7. Be thoughtful about school activities. Ask teachers about any planned in-class activities around Mother’s Day and let the surviving parent know. This gives the family time to decide if they want to participate or do something else. You may also suggest classroom activities that a grieving child can participate in—like drawing or writing about a memory of their mom.

When an adult misses their mom on Mother’s Day

On Mother’s Day, no matter what age we are, we remember our moms. And just like with children, it can be bittersweet for adults whose moms have passed away, no matter how long ago.

Hope Edelman, the author of Motherless Daughters, explains that loss changes over time, but it’s always there. “It’s normal to think about a mom on Mother’s Day, even twenty to thirty years after they’ve passed. Don’t ask, ‘Why aren’t you over it yet?’ The loss is permanent. When your friend loses a parent, the facts don’t change. But their relationship to those facts changes over time. If your friend becomes a parent, they may miss their mom in a different way. Their perspective shifts, and they look at loss differently. Grief is a lifelong process—it doesn’t end, but it evolves.”

How to help

While adults understand that loss is an unavoidable part of life, we all need a little help from our friends on hard days. When someone doesn’t have a mom to call or visit, Mother’s Day can really hurt. Here are a few tips to help your friend:

1. Say their mother’s name. Grieving people often wish that others would say the name of the person who died. It reminds them that others are remembering their mom and missing her too. Try saying, “I’ve been thinking about Barbara this Mother’s Day. I miss her a lot.”

2. Share memories, especially if you knew the parent. Our memories are what keep us close to those we love, even after they’ve died. If you’ve known your friend for a while, you may have spent some time with their mother. Share the gift of remembering how much she meant to you. It’ll mean the world to your friend.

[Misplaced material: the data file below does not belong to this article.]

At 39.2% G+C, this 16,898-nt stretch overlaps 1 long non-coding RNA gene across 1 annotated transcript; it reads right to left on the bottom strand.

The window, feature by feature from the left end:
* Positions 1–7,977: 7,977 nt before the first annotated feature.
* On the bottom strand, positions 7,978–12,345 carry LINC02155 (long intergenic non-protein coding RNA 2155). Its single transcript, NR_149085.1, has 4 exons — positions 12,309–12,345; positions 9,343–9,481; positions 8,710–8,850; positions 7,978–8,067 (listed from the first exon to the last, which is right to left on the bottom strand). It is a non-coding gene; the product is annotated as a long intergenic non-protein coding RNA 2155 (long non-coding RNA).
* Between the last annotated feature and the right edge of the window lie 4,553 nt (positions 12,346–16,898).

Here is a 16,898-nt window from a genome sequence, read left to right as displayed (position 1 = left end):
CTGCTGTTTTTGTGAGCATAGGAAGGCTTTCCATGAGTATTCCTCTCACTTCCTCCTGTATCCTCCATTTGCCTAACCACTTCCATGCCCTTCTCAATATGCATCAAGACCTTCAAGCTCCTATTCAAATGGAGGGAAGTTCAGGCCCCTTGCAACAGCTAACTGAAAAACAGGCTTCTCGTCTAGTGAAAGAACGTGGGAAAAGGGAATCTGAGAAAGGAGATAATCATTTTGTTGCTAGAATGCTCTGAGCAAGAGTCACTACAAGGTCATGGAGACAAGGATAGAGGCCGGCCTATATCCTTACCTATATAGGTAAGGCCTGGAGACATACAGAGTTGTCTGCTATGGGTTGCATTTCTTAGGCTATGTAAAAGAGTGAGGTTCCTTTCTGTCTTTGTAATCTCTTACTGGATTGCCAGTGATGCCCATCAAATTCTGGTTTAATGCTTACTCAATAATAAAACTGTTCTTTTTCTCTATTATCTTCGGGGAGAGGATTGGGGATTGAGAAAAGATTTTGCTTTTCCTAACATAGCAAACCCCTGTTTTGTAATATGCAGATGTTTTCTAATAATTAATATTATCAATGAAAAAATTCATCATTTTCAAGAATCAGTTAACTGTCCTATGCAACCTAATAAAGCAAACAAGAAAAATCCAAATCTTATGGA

3. Remind them that you and others are there. As Hope Edelman says, “We are part of a web of connections, and if your friend lost a parent, one of their main connections is missing. Remind them that they are still connected to others. They still need a community for those moments when grief bubbles up again.”

4. Do something thoughtful. Simple gestures, like a note or text to let your friend know you’re thinking of them this Mother’s Day, can make them feel less alone. Be there to listen if they want to talk.

5. Don’t try to fix things or cheer them up. The bond between a mother and child is one of the strongest relationships there is. Grief doesn’t have an expiration date. No matter how long it’s been, your friend may still be very sad. The goal isn’t to help your friend have a “happy” Mother’s Day. It’s perfectly fine if they hate the day or choose to ignore it—they just need to feel supported.

6. Avoid complaining about your family. We can all good-naturedly complain about our mothers, mothers-in-law, or children from time to time. For someone who has lost their mother, those comments can sting, especially on Mother’s Day. And even if your relationships with your family members are strained, if those people are still alive, you have the hope of making things better. Your friend doesn’t get that opportunity. Save any complaints for another time or audience.

Whether you’re a kid or an adult, whether it’s been two months or twenty years, when you’ve lost your mom, Mother’s Day can be hard. Love and simple acknowledgment from friends and family can make a world of difference.